German traces in Latvia: legendary goalkeeper Oliver Kahn is 'quarter Latvian'

Take note – story published 2 years and 4 months ago

Who is the most famous Latvian footballer? The answer is probably: Māris Verpakovskis. But it could have been Oliver Kahn.

Nobody really believed this at first. But then the football titan cleared things up himself. “Yes, it’s true. My grandmother is Latvian, and my father was born there,” Oliver Kahn explained in June 2004, before the game between Latvia and Germany at the European Championship in Portugal.

Kahn’s grandfather Rolf, a Baltic German, was a bookkeeper at the Sea Authority in Rīga and later on at the German marine fleet in Liepāja, where he lived with his Latvian wife, Valmiera-born Ērika Alksne. Kahn’s father, also named Rolf, was born on December 9, 1943. In the Second World War, the family moved to Karlsruhe, where Kahn was born in summer 1969.

“The Kahns. From Liepāja to Karlsruhe” – this was the title of a full spread in the Kurzemes vārds newspaper that was published 30 years later and related the story of the Kahn family. Inter alia, Ērika Kahn used the piece to tell about how, amidst the disorder of war, her family left Kurzeme on a boat with other German civilians, fleeing upon the advance of the Red Army.

Ērika’s father-in-law Paul Kahn was also on the ship, along with little Rolf. Paul was the owner of the Baltic Lloyd traveling agency. It was once situated in Liepāja’s 11 Rožu laukums, which was destroyed in the war. Ērika’s husband Rolf meanwhile was called up for military service and ended up as a POW. The family could only reunite in Germany after the end of the war.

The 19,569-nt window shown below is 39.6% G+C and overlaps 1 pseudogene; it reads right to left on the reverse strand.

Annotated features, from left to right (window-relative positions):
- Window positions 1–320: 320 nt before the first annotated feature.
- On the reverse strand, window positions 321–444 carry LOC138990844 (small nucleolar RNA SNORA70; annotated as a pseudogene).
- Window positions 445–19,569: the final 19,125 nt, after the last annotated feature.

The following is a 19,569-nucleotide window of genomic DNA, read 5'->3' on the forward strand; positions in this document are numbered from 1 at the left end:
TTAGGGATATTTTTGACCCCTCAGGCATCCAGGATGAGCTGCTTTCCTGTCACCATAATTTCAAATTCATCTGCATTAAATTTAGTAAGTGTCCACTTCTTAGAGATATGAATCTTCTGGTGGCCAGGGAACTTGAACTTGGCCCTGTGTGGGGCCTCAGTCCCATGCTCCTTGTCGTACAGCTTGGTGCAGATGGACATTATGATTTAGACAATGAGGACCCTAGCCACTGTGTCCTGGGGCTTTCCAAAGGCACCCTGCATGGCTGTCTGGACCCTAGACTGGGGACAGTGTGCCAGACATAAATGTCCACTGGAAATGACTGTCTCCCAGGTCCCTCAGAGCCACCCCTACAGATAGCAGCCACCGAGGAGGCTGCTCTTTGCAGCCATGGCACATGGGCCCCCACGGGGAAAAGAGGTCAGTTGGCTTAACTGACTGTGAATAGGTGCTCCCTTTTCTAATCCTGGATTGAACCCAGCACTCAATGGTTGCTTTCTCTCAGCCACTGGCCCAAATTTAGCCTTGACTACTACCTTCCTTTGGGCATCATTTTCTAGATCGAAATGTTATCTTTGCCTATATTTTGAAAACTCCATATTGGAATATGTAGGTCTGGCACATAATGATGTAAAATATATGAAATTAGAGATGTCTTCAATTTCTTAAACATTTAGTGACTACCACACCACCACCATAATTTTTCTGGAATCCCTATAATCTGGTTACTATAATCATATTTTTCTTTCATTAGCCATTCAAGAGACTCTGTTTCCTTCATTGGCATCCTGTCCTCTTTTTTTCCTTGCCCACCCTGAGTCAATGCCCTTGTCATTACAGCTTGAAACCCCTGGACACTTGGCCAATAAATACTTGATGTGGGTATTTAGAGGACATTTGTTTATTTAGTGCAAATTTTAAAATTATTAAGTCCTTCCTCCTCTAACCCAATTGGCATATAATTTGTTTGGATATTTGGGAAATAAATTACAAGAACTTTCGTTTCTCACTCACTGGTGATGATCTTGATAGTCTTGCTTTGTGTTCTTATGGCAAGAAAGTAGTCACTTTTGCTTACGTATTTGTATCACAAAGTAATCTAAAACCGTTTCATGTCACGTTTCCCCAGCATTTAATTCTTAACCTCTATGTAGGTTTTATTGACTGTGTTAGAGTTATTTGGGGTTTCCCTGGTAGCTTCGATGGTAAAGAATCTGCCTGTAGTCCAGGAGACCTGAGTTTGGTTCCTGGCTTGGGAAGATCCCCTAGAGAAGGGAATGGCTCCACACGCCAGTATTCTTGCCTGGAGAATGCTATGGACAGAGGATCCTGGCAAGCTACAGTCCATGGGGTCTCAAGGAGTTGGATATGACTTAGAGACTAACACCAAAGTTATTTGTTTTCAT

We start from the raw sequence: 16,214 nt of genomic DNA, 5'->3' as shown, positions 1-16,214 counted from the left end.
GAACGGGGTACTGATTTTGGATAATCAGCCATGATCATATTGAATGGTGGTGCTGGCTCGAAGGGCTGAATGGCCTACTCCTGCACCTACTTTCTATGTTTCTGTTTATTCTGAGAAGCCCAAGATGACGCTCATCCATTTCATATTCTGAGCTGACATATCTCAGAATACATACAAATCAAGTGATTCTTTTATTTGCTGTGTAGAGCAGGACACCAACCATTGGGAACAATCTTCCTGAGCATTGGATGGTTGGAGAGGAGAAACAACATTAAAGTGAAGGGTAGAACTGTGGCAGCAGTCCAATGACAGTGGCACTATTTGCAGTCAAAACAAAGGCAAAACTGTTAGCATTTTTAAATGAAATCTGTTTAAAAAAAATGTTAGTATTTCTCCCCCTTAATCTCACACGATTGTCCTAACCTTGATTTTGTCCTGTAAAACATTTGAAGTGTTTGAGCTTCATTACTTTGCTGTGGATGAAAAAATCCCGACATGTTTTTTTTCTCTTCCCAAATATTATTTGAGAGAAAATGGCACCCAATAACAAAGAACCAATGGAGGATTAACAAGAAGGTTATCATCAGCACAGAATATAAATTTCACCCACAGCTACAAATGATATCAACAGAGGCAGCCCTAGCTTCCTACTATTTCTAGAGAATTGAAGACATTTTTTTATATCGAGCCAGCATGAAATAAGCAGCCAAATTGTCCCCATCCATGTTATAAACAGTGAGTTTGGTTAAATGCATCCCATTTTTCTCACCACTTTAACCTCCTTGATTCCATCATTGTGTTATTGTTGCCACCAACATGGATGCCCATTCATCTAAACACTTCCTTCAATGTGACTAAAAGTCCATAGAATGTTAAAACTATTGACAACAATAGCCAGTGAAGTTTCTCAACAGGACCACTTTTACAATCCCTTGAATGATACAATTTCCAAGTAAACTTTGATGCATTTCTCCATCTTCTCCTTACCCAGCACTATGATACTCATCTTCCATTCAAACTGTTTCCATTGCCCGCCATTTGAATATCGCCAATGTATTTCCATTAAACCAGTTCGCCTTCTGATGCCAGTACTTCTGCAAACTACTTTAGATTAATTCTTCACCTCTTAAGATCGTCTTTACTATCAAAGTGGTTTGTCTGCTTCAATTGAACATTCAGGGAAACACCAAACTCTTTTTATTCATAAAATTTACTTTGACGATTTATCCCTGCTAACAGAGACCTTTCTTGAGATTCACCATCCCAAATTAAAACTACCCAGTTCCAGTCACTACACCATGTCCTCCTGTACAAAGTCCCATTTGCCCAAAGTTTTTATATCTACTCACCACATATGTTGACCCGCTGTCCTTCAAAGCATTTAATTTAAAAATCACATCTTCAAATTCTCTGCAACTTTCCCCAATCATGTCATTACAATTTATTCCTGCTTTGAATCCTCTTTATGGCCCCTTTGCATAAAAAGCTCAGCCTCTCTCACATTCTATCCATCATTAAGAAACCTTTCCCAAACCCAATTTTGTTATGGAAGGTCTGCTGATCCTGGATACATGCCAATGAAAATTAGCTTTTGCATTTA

The news about the Latvian roots of Team Germany’s goalkeeper was a hot topic in other media as well. Around the time of the game between the two teams, pictures of Oliver Kahn and famous Latvian striker Māris Verpakovskis would be found on the front page of Latvian daily newspapers. In Germany, too, press stories referred to Kahn as “quarter Latvian”.

“My parents have visited Latvia twice since the country reinstated independence. They still have contacts in Latvia, to whom they send postcards with Oliver’s autograph,” Rolf Kahn junior told the German press at the time. In Latvia, a friend of Ērika Kahn’s youth related stories about Ērika’s lasting interest in her old country. At some point in time Rolf Kahn senior penned a Latvian-language letter to the mayor of Liepāja, to which he appended family photos and press cuttings about his footballer grandson.

Oliver Kahn himself has been more reserved about this. Asked about his Latvian roots, the erstwhile captain of Team Germany said: “It is true. I do have some connection to Latvia. Especially when I visit my grandparents who still speak German with a Latvian accent. I consider myself German, however.”

Up until now, the three-time IFFHS World's Best Goalkeeper and 1996 European champion has shown very little interest about this part of his family history. “In the end, I do not have any memories of Latvia,” Kahn stressed. The land of his ancestors is still waiting for him to visit.

In the championship, held at Porto, Oliver Kahn denied all Latvian attempts to score. The game ended with a tie of 0:0. Nevertheless, a tie against Germany was a “victory” for Latvia and many people still maintain they were denied at least one clear penalty. It was the first-ever point for the team in a European Championship and, to this day, is considered the greatest achievement in Latvian football history.

The German Traces series was first published as part of the Goethe Institut in Rīga project “German Footprints in Latvia” ("Vācu pēdas Latvijā" The linked mobile application "German Footprints in Latvia" can be downloaded at and

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